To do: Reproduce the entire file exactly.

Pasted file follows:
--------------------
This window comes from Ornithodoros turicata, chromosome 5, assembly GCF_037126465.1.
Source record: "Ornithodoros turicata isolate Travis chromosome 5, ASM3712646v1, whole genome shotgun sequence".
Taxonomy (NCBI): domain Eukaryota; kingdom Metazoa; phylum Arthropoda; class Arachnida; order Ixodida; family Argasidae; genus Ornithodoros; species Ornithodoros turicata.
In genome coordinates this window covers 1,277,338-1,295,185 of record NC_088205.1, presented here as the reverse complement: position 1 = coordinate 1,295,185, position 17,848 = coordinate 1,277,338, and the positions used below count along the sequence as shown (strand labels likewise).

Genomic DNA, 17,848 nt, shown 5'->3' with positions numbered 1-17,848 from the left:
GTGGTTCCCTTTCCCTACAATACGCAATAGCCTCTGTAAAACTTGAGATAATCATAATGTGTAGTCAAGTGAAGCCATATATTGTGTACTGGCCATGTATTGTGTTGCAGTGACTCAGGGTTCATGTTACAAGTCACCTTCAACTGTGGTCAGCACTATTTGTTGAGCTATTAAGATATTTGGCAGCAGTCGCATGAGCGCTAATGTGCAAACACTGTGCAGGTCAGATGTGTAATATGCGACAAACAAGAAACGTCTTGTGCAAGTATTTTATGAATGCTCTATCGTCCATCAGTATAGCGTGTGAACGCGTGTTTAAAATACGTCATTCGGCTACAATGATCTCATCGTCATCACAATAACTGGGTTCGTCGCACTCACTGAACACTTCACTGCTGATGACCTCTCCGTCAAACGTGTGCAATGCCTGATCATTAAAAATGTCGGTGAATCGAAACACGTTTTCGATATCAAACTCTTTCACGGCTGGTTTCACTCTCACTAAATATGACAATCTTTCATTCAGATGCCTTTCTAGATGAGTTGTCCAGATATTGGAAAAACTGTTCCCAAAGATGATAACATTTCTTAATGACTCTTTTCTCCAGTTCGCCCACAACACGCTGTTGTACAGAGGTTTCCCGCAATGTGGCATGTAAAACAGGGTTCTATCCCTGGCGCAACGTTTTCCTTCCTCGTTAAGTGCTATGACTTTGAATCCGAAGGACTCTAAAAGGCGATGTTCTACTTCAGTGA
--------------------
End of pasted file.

This window comes from Ornithodoros turicata, chromosome 5, assembly GCF_037126465.1.
Source record: "Ornithodoros turicata isolate Travis chromosome 5, ASM3712646v1, whole genome shotgun sequence".
Taxonomy (NCBI): domain Eukaryota; kingdom Metazoa; phylum Arthropoda; class Arachnida; order Ixodida; family Argasidae; genus Ornithodoros; species Ornithodoros turicata.
In genome coordinates this window covers 1,277,338-1,295,185 of record NC_088205.1, presented here as the reverse complement: position 1 = coordinate 1,295,185, position 17,848 = coordinate 1,277,338, and the positions used below count along the sequence as shown (strand labels likewise).

Genomic DNA, 17,848 nt, shown 5'->3' with positions numbered 1-17,848 from the left:
GTGGTTCCCTTTCCCTACAATACGCAATAGCCTCTGTAAAACTTGAGATAATCATAATGTGTAGTCAAGTGAAGCCATATATTGTGTACTGGCCATGTATTGTGTTGCAGTGACTCAGGGTTCATGTTACAAGTCACCTTCAACTGTGGTCAGCACTATTTGTTGAGCTATTAAGATATTTGGCAGCAGTCGCATGAGCGCTAATGTGCAAACACTGTGCAGGTCAGATGTGTAATATGCGACAAACAAGAAACGTCTTGTGCAAGTATTTTATGAATGCTCTATCGTCCATCAGTATAGCGTGTGAACGCGTGTTTAAAATACGTCATTCGGCTACAATGATCTCATCGTCATCACAATAACTGGGTTCGTCGCACTCACTGAACACTTCACTGCTGATGACCTCTCCGTCAAACGTGTGCAATGCCTGATCATTAAAAATGTCGGTGAATCGAAACACGTTTTCGATATCAAACTCTTTCACGGCTGGTTTCACTCTCACTAAATATGACAATCTTTCATTCAGATGCCTTTCTAGATGAGTTGTCCAGATATTGGAAAAACTGTTCCCAAAGATGATAACATTTCTTAATGACTCTTTTCTCCAGTTCGCCCACAACACGCTGTTGTACAGAGGTTTCCCGCAATGTGGCATGTAAAACAGGGTTCTATCCCTGGCGCAACGTTTTCCTTCCTCGTTAAGTGCTATGACTTTGAATCCGAAGGACTCTAAAAGGCGATGTTCTACTTCAGTGA